The following article is published by blog Diary of A Singaporean Mind on 6 February 2011.
Leong Sze Hian recently wrote a letter to the Straits Times forum asking about the large jump in the size of class "C" hospital bills [Link]. In my blog, I've highlight numerous cases of families (that are not rich) shouldering enormous healthcare burden due to either cracks or inadequecies in the system. In the past 4 years, class "C" bills have nearly doubled and this escalating cost hit the sick and their family really hard. The latest case being that of Olympic hero Tan Howe Liang's wife who had breast cancer [see article below]- fortunately an anonymous donor came the family's rescue.
The MOH's reply to Leong Sze Hian generated by its PR (Corporate Communications) dept dismisses his concerns without addressing the real issue.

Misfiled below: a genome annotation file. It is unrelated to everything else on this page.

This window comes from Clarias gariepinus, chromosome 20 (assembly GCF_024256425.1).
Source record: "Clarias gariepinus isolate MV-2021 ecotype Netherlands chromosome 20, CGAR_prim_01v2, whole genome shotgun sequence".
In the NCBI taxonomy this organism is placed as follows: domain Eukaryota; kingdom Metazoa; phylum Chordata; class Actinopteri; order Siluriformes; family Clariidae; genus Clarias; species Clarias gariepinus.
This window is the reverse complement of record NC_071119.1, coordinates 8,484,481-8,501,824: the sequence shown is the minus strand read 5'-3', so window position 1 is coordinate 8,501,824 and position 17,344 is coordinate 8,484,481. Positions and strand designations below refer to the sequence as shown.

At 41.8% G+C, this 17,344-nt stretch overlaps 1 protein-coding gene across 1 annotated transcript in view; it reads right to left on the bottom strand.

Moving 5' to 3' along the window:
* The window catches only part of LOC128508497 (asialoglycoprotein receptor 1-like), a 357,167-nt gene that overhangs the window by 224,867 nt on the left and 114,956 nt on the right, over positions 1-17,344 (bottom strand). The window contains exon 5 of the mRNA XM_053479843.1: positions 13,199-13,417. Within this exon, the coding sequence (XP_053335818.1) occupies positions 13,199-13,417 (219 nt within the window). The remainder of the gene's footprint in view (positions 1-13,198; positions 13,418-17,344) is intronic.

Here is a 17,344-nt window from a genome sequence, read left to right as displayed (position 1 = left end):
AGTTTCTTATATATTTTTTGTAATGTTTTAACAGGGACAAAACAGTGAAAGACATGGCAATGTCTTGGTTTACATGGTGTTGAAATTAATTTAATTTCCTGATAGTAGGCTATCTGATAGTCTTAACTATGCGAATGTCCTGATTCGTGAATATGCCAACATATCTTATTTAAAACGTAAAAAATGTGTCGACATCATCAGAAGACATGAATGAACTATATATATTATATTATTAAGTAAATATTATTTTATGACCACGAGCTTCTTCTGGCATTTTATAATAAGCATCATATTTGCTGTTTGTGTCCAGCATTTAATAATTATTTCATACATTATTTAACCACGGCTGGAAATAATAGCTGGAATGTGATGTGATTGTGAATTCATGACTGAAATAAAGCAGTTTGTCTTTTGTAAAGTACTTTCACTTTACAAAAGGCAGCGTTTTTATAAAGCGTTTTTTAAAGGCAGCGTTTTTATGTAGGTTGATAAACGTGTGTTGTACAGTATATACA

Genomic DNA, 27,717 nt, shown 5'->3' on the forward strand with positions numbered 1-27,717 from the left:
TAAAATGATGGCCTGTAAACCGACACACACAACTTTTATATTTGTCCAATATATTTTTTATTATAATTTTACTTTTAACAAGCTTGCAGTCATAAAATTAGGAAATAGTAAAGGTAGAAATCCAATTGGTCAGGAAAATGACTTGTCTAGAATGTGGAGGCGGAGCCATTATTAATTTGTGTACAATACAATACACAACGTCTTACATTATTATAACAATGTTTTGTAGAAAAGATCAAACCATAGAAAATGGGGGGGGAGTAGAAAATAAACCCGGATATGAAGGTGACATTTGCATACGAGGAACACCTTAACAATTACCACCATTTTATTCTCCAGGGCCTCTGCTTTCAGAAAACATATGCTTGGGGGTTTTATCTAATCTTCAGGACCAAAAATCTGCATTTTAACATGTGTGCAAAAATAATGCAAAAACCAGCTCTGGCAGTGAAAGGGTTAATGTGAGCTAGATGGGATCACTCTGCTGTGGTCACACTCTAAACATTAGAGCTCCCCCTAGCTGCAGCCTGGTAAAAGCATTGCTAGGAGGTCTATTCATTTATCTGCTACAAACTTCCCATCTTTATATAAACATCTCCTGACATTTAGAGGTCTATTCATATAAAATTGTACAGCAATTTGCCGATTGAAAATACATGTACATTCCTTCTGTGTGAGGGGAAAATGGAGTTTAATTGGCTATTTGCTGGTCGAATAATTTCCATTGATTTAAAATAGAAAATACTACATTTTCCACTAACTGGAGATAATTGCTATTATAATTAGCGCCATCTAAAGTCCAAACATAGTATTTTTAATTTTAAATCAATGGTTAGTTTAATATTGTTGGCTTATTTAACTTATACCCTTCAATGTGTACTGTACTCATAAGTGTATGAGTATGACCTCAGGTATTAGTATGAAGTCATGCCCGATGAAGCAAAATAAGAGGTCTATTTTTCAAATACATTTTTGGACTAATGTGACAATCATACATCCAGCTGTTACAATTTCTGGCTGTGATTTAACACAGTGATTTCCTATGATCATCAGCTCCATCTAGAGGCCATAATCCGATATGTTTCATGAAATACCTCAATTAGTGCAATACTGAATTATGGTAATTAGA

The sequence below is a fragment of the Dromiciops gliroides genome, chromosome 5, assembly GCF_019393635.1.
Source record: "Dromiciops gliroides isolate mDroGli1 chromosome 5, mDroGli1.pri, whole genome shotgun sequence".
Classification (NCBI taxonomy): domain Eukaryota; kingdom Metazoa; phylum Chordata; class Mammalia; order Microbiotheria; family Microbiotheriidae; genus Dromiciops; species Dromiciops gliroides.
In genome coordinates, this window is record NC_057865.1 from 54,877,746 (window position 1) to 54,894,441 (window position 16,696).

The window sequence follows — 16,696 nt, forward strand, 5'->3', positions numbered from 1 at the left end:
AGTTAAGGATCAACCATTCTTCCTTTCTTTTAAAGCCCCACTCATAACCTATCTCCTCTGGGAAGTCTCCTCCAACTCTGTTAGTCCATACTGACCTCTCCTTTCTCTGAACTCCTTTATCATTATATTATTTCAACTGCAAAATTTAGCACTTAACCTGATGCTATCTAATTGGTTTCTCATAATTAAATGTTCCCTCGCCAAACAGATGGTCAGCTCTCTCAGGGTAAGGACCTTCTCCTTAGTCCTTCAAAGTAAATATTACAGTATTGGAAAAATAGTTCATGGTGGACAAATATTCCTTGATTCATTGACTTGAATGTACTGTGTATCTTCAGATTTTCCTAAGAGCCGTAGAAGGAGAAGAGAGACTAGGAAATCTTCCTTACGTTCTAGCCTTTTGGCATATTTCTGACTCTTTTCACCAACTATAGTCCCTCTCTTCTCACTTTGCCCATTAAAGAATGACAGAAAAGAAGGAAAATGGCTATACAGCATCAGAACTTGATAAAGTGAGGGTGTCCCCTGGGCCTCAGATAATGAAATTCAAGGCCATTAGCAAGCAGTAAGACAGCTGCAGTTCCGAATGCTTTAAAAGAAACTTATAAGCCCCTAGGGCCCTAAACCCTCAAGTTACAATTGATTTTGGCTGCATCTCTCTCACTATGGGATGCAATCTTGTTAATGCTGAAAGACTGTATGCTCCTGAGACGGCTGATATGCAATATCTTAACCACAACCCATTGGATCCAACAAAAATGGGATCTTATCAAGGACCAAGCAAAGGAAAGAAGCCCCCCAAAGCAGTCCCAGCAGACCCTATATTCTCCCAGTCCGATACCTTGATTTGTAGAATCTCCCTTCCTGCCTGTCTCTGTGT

Class C wards are highly affordable
[Affordable? In the same sense that HDB flats are affordable?]
MR LEONG Sze Hian seemed to disbelieve that C-class patients would know to ask for non- subsidised drugs and implants ('Puzzled by spike in unsubsidised items for C-class patients'; last Wednesday).
[Mr. Leong wrote that he found it hard to believe the MOH explanation that the bill increase is caused by patients asking for unsubsidized medicine and implants]
There was a time when C-class patients were largely lowly educated and ignorant of treatment options. This has changed over the years.
Many subsidised patients are now well-read and often come with Internet printouts about alternative treatment options. We welcome this development as better informed patients can participate more actively in their treatment, especially where lifestyle changes can make a critical difference to their health outcome.[This reply is really hard to believe. MOH is saying that doctors in class C ward do not offer patients the best treatment options and patients look it up themselves on the Internet? Even if what MOH said is true, why is so much of the better treatment unsubsidised? ]
With more than 42 per cent of all admissions to restructured hospitals opting for Class C wards, many are clearly not from low-income families.
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